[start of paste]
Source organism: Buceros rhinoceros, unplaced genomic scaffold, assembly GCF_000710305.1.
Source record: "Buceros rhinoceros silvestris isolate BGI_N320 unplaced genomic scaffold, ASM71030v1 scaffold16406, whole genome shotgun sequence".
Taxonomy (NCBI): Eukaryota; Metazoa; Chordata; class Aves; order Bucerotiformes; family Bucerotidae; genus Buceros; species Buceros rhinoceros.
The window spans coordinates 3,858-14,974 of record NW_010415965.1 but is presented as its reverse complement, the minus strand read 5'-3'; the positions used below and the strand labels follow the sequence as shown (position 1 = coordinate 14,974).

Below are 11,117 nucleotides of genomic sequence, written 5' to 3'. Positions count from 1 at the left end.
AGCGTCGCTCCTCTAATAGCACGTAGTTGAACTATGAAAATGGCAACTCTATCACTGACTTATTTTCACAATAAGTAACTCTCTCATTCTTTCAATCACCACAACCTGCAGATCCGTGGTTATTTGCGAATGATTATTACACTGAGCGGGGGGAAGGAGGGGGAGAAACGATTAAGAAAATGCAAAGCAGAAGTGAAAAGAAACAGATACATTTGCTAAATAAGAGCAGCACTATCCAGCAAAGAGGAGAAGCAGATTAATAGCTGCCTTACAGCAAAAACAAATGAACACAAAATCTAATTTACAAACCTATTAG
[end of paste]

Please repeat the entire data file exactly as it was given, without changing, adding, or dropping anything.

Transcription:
Source organism: Buceros rhinoceros, unplaced genomic scaffold, assembly GCF_000710305.1.
Source record: "Buceros rhinoceros silvestris isolate BGI_N320 unplaced genomic scaffold, ASM71030v1 scaffold16406, whole genome shotgun sequence".
Taxonomy (NCBI): Eukaryota; Metazoa; Chordata; class Aves; order Bucerotiformes; family Bucerotidae; genus Buceros; species Buceros rhinoceros.
The window spans coordinates 3,858-14,974 of record NW_010415965.1 but is presented as its reverse complement, the minus strand read 5'-3'; the positions used below and the strand labels follow the sequence as shown (position 1 = coordinate 14,974).

Below are 11,117 nucleotides of genomic sequence, written 5' to 3'. Positions count from 1 at the left end.
AGCGTCGCTCCTCTAATAGCACGTAGTTGAACTATGAAAATGGCAACTCTATCACTGACTTATTTTCACAATAAGTAACTCTCTCATTCTTTCAATCACCACAACCTGCAGATCCGTGGTTATTTGCGAATGATTATTACACTGAGCGGGGGGAAGGAGGGGGAGAAACGATTAAGAAAATGCAAAGCAGAAGTGAAAAGAAACAGATACATTTGCTAAATAAGAGCAGCACTATCCAGCAAAGAGGAGAAGCAGATTAATAGCTGCCTTACAGCAAAAACAAATGAACACAAAATCTAATTTACAAACCTATTAG